I assume shortly after the wheel was invented, someone walked over to the inventor and said, “Not bad, but wait till I get done with it.” We like to make things our own, especially our vehicles. Motorcycles have been and continue to be modified. But even long time riders can get confused by the names of all the different types of “customizations.” So here is Ohio City Moto’s quick guide to some of the more popular types (most of which have been adopted by manufacturers themselves).

Scrambler: Scramblers originated when riders wanted to ride their bikes in the dirt. Before motocross and motocross bikes, riders would take their street bikes, move the exhaust pipes up (so the pipes didn’t get beat to hell by stumps and roots), wrap them (so the rider didn’t burn the hell out of him or herself), put on some knobby tires and head off-road.

Café racer: The typical café racer has low slung handle bars, minimal seat, and a look reminiscent of 60’s road racing motorcycles. Café racers originated with British “rockers” who would modify their Triumphs, Nortons, and Vincents so they could speed between drinking establishments, cafés. The resurgence of the café racer aesthetic had riders modifying old Japanese bikes to create new café racers. Now pretty much any bike, new or old, is up for “caféing.”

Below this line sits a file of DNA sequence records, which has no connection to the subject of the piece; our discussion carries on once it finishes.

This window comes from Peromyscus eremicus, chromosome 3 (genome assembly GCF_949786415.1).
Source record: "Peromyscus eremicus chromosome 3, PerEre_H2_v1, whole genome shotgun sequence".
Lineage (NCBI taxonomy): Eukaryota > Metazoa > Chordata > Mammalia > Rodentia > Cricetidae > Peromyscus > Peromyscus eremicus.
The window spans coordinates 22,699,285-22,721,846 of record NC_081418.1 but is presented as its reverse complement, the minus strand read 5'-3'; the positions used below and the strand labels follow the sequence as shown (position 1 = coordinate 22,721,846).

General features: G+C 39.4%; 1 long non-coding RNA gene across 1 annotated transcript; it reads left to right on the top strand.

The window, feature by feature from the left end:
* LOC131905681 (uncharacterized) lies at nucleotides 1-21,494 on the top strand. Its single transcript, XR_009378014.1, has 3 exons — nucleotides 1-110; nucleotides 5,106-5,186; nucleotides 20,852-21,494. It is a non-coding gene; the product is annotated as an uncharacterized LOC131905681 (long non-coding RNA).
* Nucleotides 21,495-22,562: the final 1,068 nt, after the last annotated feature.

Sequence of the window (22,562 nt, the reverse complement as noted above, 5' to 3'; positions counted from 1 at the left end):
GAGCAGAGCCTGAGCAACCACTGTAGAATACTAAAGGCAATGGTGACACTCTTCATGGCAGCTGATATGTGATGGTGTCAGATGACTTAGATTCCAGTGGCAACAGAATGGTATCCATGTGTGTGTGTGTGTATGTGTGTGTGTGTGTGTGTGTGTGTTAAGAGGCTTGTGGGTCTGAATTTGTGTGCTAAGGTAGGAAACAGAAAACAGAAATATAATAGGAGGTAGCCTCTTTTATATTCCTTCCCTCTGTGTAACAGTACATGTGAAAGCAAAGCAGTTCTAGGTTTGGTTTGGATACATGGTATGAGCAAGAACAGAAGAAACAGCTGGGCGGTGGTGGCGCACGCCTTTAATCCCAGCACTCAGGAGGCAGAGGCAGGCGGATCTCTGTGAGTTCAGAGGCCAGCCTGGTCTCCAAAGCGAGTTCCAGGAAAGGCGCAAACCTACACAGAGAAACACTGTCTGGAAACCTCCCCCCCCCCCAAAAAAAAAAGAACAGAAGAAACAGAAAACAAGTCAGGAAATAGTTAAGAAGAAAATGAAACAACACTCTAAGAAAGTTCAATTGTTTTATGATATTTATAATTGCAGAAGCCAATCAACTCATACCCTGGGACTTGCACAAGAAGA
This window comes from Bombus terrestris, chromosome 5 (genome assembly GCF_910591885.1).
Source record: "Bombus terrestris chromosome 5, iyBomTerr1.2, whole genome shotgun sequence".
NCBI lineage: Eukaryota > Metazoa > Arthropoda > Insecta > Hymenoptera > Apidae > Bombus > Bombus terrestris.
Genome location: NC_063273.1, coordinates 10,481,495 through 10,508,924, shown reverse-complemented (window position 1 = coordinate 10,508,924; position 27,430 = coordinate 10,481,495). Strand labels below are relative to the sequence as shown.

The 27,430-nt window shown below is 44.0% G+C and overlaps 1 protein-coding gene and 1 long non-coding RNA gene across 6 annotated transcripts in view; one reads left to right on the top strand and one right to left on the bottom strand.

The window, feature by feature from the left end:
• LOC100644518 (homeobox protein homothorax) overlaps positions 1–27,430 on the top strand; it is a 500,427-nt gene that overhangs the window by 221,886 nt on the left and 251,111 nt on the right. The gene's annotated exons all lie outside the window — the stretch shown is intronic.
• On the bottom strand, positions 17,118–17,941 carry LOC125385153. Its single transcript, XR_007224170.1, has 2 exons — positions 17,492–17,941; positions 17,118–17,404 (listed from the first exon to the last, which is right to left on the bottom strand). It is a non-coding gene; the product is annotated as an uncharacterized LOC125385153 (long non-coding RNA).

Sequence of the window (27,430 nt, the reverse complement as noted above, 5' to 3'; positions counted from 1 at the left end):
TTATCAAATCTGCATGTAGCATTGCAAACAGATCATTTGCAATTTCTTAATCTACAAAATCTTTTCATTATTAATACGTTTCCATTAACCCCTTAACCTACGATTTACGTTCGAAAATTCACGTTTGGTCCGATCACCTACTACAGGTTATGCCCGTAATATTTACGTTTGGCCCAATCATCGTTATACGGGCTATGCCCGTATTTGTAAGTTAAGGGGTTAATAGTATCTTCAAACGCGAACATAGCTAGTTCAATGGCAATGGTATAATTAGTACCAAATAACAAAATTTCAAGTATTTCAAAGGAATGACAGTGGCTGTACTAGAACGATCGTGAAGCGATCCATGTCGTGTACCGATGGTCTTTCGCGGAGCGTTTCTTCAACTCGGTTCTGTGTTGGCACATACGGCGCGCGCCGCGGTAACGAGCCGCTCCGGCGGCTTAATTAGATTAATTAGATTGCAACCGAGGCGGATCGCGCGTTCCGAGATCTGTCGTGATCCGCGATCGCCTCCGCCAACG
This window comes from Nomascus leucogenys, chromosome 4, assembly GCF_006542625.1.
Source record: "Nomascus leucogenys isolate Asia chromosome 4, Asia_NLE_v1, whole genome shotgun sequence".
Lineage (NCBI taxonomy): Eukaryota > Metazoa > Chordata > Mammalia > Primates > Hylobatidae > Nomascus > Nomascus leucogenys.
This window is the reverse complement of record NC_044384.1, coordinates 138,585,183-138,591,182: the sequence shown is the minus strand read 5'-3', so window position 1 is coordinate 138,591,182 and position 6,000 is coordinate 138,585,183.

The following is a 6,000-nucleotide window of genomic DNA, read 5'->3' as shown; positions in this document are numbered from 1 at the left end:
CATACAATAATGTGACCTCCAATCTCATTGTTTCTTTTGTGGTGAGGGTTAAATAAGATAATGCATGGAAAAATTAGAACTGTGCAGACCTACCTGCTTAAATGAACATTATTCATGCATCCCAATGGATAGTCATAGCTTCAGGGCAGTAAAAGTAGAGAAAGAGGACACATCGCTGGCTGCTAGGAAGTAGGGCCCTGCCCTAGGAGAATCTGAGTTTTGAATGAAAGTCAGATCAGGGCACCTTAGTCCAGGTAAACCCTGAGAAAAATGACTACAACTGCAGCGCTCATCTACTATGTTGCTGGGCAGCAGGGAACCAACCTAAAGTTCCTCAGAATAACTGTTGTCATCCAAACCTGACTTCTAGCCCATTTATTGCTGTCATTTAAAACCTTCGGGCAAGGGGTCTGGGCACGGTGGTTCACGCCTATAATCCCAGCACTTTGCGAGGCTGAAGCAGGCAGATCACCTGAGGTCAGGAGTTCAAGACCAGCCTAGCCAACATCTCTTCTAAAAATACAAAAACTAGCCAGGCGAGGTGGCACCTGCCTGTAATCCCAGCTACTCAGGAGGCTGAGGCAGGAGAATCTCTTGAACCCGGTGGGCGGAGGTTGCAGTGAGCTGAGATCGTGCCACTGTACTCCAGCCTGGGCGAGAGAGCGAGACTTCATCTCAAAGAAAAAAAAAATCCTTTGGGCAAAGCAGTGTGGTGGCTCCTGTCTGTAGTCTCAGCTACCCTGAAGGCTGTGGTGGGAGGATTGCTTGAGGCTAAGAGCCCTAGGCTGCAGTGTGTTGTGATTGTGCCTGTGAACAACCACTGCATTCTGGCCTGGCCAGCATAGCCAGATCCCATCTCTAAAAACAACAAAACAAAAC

Bobber: Bobbers could be considered the American equivalent to the café racer, though the original “Bob-Jobs” predate cafés. A lot of Harley Davidson and Indian riders wanted a fast, light, stripped down bike, so they “bobbed” their bikes, cutting the fenders and anything extraneous off. The wheel base was shortened and the seat lowered. Of course, what started as performance modifications also became a cool aesthetic.

Chopper: The chopper has so many variations, It’s a little hard to define, but the look came from the Bobber, all extras were “chopped” off. What the chopper added was a kicked out front wheel. Choppers are the ultimate cruisers. That front wheel keeps the bike stable, and when combined with a big engine the bikes make great drag racing machines. With the front end, quick turns are near impossible, yet most choppers look too cool to be criticized for performance issues.

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